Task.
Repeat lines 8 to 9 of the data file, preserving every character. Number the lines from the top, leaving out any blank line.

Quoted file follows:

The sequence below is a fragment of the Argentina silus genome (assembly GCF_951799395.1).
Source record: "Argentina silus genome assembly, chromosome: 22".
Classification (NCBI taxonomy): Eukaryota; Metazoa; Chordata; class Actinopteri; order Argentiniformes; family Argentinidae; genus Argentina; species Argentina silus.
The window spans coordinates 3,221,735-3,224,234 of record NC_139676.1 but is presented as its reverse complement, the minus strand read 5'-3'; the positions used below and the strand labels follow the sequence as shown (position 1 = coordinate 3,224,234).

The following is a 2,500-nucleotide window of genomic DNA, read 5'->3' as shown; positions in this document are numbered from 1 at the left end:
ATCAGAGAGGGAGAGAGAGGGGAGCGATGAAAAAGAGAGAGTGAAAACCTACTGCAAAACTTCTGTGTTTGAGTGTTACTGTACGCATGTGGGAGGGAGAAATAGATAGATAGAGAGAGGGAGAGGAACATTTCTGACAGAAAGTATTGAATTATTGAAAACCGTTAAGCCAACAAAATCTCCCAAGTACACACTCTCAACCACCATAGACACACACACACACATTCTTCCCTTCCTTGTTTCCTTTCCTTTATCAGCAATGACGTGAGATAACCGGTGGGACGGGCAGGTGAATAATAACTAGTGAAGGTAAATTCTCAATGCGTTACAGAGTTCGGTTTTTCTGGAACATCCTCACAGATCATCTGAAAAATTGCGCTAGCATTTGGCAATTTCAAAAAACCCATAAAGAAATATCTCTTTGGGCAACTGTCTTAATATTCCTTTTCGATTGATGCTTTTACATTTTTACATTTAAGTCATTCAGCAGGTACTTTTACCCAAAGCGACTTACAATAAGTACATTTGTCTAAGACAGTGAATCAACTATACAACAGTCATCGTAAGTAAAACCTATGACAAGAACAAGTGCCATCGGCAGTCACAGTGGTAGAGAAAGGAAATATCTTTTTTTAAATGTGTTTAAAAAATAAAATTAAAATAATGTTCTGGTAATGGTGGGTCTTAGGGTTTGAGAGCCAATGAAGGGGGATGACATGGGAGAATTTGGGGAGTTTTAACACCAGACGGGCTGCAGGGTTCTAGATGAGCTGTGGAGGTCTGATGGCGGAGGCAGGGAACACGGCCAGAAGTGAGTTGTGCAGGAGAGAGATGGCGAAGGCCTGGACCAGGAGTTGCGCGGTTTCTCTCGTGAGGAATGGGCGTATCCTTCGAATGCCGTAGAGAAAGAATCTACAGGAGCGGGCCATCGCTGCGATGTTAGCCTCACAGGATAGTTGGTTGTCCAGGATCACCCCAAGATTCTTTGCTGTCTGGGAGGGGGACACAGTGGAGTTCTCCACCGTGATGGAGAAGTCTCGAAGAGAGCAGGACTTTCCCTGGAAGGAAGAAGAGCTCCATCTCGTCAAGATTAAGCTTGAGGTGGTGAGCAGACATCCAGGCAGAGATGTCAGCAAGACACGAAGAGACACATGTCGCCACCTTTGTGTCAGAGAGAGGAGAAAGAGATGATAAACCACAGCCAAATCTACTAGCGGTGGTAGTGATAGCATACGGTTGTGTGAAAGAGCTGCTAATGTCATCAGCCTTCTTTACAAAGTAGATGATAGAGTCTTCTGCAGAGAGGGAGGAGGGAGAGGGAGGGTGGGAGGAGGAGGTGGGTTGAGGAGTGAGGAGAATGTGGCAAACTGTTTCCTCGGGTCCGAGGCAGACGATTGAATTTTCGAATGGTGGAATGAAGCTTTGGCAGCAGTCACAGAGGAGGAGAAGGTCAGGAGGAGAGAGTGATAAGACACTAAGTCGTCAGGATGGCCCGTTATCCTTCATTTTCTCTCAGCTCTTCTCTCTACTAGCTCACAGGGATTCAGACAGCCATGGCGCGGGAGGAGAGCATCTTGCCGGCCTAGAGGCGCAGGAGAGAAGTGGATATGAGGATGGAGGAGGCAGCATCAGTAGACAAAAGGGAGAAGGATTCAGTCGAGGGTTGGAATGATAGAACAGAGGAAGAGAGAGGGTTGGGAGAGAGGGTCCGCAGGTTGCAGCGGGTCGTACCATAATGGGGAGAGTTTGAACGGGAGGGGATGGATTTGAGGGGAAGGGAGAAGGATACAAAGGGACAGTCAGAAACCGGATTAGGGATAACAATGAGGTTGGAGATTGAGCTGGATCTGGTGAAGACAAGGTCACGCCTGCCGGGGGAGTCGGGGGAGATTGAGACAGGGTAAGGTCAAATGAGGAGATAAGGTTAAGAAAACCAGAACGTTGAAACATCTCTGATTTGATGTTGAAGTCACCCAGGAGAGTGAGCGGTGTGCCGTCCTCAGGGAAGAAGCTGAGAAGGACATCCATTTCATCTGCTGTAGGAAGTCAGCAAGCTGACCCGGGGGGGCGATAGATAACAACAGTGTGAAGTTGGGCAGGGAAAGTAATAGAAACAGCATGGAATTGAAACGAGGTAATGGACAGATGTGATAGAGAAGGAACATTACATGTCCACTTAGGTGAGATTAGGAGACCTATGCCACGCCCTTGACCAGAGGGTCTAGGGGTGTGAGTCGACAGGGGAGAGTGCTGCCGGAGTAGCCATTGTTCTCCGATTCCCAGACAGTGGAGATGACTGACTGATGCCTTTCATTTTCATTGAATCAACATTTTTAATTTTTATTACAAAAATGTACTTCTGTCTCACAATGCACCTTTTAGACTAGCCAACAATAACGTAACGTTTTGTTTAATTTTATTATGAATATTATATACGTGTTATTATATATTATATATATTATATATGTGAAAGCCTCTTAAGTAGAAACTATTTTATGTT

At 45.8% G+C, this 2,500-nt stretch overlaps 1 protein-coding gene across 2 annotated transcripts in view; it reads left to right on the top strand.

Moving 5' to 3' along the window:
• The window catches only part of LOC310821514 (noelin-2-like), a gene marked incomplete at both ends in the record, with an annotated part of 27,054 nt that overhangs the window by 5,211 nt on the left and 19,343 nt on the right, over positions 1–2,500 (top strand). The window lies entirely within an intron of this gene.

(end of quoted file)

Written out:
Moving 5' to 3' along the window:
• The window catches only part of LOC310821514 (noelin-2-like), a gene marked incomplete at both ends in the record, with an annotated part of 27,054 nt that overhangs the window by 5,211 nt on the left and 19,343 nt on the right, over positions 1–2,500 (top strand). The window lies entirely within an intron of this gene.